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Optus drops plans for 4K Olympics

Exclusive: Seven, Optus & Fetch abandon a previously-announced 4K Olympics channel.

EXCLUSIVE: Optus has dropped plans to screen the Tokyo Olympics in 4K Ultra HD.

In December 2019 the telco announced plans for a channel featuring Seven’s coverage of Tokyo 2020 in 4K Ultra HD, available to Optus 5G Home customers via Fetch.

The announcement was made by Seven West Media Chief Revenue Officer, Kurt Burnette, Optus VP Product Development, TV and Content, Clive Dickens -formerly Chief Digital Officer at Seven- and Fetch CEO, Scott Lorson.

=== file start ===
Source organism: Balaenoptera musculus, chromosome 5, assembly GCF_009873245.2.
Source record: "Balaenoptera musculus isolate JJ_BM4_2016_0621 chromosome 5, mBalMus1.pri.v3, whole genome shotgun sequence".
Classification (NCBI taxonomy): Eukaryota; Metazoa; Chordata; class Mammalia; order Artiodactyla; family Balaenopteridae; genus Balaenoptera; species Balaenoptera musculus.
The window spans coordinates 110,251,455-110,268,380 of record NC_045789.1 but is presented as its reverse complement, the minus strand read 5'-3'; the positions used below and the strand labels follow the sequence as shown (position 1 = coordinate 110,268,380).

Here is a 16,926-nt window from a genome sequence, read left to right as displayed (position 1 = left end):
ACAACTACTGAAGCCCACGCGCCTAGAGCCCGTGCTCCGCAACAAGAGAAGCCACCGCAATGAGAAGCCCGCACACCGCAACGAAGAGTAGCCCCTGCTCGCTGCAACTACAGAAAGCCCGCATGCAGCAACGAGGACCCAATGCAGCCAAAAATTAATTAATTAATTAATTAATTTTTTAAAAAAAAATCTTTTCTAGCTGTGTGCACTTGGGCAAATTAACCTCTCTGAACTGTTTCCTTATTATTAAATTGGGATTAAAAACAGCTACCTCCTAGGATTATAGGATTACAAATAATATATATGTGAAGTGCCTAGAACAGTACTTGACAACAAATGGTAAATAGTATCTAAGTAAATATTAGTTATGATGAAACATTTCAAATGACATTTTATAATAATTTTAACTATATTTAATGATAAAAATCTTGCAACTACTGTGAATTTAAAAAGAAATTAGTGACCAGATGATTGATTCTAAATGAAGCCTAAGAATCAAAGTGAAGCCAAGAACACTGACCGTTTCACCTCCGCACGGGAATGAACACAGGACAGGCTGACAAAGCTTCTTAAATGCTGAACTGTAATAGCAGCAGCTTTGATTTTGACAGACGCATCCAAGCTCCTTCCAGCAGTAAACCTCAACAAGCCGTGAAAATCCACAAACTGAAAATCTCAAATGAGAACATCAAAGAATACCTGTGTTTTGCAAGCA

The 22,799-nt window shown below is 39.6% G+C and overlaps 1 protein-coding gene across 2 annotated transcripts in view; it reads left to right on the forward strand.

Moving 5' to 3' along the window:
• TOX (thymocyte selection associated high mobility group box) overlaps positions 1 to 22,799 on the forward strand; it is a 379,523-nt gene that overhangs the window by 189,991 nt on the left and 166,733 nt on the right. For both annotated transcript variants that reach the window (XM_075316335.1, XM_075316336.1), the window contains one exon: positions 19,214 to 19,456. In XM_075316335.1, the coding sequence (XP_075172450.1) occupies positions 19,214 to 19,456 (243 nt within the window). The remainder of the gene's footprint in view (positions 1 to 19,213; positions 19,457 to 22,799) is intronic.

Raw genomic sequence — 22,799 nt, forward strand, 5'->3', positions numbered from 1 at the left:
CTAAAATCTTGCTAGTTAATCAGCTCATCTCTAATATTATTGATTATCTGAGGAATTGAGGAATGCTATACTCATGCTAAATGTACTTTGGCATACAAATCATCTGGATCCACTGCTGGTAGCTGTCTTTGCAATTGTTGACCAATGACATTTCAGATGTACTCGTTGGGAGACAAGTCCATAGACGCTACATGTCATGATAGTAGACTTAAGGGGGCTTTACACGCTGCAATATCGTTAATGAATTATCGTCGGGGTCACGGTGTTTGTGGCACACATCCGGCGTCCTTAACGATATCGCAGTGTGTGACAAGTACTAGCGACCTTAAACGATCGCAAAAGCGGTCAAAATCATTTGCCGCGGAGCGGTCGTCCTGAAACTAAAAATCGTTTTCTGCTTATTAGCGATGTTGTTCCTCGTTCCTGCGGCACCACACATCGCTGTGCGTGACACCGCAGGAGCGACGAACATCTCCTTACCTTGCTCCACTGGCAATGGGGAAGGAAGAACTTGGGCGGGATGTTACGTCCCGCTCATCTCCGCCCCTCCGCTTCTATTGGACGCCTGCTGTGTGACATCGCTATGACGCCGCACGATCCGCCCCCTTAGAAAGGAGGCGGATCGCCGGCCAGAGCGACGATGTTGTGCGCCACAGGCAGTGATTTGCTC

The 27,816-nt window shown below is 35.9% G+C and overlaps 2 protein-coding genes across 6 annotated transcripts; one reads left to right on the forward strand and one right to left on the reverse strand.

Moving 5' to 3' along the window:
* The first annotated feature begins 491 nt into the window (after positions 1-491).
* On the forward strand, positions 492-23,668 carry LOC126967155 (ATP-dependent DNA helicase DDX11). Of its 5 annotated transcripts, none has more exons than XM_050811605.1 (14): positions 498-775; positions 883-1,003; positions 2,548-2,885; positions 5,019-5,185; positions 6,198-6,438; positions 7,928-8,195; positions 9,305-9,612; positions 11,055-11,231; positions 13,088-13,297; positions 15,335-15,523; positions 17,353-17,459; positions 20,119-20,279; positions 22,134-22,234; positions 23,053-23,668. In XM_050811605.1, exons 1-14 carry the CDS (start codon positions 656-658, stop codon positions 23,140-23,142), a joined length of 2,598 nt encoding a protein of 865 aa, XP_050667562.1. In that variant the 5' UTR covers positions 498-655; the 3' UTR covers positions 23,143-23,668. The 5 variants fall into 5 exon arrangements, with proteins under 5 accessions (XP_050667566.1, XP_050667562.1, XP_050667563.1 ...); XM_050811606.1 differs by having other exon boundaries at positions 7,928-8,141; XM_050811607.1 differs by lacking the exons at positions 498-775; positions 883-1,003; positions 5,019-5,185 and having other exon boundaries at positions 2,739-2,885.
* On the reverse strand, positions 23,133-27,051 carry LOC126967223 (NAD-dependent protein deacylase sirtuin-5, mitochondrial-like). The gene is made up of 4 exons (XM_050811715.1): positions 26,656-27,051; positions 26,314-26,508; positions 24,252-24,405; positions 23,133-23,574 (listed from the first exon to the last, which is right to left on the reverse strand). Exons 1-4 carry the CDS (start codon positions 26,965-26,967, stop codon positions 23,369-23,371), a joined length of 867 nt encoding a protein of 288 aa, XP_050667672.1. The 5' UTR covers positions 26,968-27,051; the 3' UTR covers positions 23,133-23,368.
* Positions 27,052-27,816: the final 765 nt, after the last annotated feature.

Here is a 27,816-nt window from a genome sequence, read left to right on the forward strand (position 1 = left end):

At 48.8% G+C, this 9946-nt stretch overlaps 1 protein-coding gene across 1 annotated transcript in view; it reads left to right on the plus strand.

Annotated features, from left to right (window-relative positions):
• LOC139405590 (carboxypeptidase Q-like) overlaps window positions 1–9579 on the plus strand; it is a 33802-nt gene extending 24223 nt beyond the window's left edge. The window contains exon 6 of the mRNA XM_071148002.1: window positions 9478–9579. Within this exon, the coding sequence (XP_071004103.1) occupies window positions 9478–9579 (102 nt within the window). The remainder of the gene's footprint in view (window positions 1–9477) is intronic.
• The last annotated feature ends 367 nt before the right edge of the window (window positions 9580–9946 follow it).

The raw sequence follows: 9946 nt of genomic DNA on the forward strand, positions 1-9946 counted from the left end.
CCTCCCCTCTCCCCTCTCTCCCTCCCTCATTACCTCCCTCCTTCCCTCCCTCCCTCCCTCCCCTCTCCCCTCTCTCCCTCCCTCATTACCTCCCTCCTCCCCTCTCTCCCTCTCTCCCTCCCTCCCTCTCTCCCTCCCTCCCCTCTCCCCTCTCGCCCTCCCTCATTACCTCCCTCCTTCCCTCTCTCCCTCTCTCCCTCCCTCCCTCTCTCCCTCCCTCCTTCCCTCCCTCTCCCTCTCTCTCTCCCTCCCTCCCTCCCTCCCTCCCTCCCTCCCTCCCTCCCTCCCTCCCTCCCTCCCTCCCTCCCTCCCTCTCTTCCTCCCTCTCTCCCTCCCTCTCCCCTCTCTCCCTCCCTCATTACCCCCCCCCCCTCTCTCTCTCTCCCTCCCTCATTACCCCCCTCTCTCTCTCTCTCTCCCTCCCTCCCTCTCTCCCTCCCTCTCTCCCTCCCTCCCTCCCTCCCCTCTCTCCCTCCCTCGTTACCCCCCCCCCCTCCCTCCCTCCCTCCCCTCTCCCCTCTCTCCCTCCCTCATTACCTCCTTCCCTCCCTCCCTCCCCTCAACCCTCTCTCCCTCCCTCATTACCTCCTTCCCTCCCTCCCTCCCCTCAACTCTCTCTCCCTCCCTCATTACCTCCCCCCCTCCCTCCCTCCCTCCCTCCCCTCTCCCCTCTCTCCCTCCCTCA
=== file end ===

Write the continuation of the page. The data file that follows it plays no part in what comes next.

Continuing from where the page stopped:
An Optus spokesperson told TV Tonight, “With the postponement of the Olympics to 2021, Seven, Optus and Fetch mutually decided last year to not pursue this opportunity, focussing our efforts and investment in becoming a proud partner of their exclusive HD and streaming coverage across Channel 7 and 7plus.”

Seven will screen 45 dedicated Olympic channels across Seven and 7plus Live in HD -but there is now no 4K offer in 2021.

27 Responses

  1. Well that’s sad, most other technologically developed countries with high speed broadband will see their Olympics coverage in 4K, Japan has invested a lot in providing state of the art Ultra High Definition cameras to bring the games to the world and Australia perhaps predictably will miss out.